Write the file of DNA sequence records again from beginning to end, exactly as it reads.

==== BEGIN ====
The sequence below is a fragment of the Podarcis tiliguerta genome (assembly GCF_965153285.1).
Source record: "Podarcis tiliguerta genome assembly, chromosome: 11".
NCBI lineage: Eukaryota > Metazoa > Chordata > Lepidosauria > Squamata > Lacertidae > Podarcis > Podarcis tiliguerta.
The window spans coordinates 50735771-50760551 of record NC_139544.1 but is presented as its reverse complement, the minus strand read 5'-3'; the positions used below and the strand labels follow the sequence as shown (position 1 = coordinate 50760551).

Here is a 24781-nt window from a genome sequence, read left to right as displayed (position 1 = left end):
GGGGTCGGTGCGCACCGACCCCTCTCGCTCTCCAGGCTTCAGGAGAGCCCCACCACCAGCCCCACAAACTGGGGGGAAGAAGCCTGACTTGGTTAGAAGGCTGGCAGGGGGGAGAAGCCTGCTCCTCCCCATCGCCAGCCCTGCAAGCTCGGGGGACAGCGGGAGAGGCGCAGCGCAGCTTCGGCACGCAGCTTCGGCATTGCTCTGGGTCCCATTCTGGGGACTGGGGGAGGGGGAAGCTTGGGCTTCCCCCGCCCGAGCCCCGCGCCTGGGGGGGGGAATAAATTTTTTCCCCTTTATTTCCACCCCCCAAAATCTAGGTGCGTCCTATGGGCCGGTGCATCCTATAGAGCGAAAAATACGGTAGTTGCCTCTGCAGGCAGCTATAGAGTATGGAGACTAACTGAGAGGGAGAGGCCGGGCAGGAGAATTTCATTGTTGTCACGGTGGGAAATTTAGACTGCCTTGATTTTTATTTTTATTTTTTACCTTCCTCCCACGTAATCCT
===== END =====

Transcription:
The sequence below is a fragment of the Podarcis tiliguerta genome (assembly GCF_965153285.1).
Source record: "Podarcis tiliguerta genome assembly, chromosome: 11".
NCBI lineage: Eukaryota > Metazoa > Chordata > Lepidosauria > Squamata > Lacertidae > Podarcis > Podarcis tiliguerta.
The window spans coordinates 50735771-50760551 of record NC_139544.1 but is presented as its reverse complement, the minus strand read 5'-3'; the positions used below and the strand labels follow the sequence as shown (position 1 = coordinate 50760551).

Here is a 24781-nt window from a genome sequence, read left to right as displayed (position 1 = left end):
GGGGTCGGTGCGCACCGACCCCTCTCGCTCTCCAGGCTTCAGGAGAGCCCCACCACCAGCCCCACAAACTGGGGGGAAGAAGCCTGACTTGGTTAGAAGGCTGGCAGGGGGGAGAAGCCTGCTCCTCCCCATCGCCAGCCCTGCAAGCTCGGGGGACAGCGGGAGAGGCGCAGCGCAGCTTCGGCACGCAGCTTCGGCATTGCTCTGGGTCCCATTCTGGGGACTGGGGGAGGGGGAAGCTTGGGCTTCCCCCGCCCGAGCCCCGCGCCTGGGGGGGGGAATAAATTTTTTCCCCTTTATTTCCACCCCCCAAAATCTAGGTGCGTCCTATGGGCCGGTGCATCCTATAGAGCGAAAAATACGGTAGTTGCCTCTGCAGGCAGCTATAGAGTATGGAGACTAACTGAGAGGGAGAGGCCGGGCAGGAGAATTTCATTGTTGTCACGGTGGGAAATTTAGACTGCCTTGATTTTTATTTTTATTTTTTACCTTCCTCCCACGTAATCCT